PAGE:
Letter to the Editor of the Financial Times
February 24, 2003
I must take strong exception to an article in the Observer Column on February 9 regarding a study recently released by the Consuming Industries Trade Action Coalition (CITAC). That study, of which I am a co-author, found that as many as 200,000 people in steel consuming sectors (broadly defined) were unemployed by higher steel costs during 2002.
The column incorrectly suggests that our estimate reflects job losses owed entirely to the effects of steel tariffs. We went to great lengths in the study to emphasize that steel tariffs are one significant cause of job losses, but by no means the only cause.
The column quotes Dr. Gary Hufbauer stating our findings are "way out of bounds." Dr. Hufbauer's comment was a reaction to an earlier FT story about the CITAC study, in which the FT reporter incorrectly stated that the job losses we calculated were due solely to steel tariffs. Dr. Hufbauer and his colleague Ben Goodrich have since carefully analyzed the CITAC study and the tariff-related job loss estimate Dr. Hufbauer was quoted making. Dr. Hufbauer's revised estimates of job losses in steel-consuming sectors (using a much narrower definition of steel consumers) are now posted on the CITAC web site. Objective readers of our estimates will see a rough consistency between them. Indeed, other economists have also called our study "very reasonable," and "completely defensible."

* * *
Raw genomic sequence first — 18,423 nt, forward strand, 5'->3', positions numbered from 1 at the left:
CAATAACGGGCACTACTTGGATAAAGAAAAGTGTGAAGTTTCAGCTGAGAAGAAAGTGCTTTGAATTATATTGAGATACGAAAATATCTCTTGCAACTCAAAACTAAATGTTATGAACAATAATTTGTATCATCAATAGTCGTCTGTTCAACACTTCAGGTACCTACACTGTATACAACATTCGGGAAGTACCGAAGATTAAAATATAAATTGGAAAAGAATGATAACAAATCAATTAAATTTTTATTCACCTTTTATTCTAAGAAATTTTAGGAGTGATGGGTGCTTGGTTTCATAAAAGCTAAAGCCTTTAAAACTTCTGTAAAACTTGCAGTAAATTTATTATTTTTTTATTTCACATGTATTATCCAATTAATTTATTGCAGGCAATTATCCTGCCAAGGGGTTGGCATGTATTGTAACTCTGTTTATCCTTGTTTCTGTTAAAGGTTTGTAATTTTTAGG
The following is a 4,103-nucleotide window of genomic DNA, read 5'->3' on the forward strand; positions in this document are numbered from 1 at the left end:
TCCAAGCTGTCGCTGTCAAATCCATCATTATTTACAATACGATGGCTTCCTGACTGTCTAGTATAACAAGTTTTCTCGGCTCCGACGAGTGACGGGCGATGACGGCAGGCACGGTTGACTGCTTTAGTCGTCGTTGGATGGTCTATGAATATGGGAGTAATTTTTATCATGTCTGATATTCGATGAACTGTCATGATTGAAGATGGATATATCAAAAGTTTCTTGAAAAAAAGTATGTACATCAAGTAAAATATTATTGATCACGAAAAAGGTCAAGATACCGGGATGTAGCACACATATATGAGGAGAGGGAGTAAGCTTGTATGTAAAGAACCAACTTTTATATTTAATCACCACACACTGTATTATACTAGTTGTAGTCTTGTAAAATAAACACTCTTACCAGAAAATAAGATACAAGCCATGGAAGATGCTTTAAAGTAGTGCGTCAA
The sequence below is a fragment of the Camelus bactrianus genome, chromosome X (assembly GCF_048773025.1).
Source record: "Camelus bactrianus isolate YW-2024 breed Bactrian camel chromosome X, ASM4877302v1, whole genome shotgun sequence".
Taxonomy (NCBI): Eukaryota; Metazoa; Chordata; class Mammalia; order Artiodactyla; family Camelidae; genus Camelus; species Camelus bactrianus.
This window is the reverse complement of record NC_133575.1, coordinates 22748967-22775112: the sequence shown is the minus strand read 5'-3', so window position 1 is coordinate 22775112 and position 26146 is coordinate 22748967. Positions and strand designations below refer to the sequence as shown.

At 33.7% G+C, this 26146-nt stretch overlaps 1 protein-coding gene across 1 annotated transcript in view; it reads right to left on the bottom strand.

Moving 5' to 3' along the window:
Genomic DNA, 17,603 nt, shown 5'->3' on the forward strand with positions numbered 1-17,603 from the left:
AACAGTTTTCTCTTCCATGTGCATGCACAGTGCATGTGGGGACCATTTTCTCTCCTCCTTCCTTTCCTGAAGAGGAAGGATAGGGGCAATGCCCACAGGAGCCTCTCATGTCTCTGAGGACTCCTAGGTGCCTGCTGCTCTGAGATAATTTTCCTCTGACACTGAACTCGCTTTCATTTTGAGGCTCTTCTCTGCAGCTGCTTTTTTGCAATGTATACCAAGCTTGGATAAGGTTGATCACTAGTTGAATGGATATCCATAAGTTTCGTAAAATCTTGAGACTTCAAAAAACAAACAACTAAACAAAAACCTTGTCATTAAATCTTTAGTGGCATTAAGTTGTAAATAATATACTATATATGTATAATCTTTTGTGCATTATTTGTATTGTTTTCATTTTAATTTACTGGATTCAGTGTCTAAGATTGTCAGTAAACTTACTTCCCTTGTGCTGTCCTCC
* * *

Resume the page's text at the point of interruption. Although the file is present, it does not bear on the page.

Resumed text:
Finally, the column accepts as fact the steel industry's deliberate miscalculation that actual steel-consuming jobs increased from January 2002 to December 2002. As we note in the study, the employment data cited are not adjusted for seasonal variations. Thus, it is quite improper to compare January 2002 to December 2002 employment data. Instead, year on year data must be compared, such as December 2001 data to December 2002 data. According to newly released U.S. government-revised employment data, this comparison shows clearly that in fact employment in steel-consuming industries declined from December 2001 to December 2002 by 370,600 jobs.
The column suggests that there is something duplicitous about our correction of an inaccuracy that the column acknowledges has no impact on our central conclusion. We discovered that we had stated that over 900,000 steel consumers had lost their jobs over the one-year period ending December 2002, when in fact we should have stated the losses were over a two-year period ending December 2002. Again, this had no impact on the conclusions of the study.
Our findings remain that as many as 200,000 American steel consumers were added to the unemployment rolls last year as a result of higher steel costs. To date, no one has found fault with the economic modeling used in the study. The FT did a disservice to its readers by buying into the rhetoric of the domestic steel industry.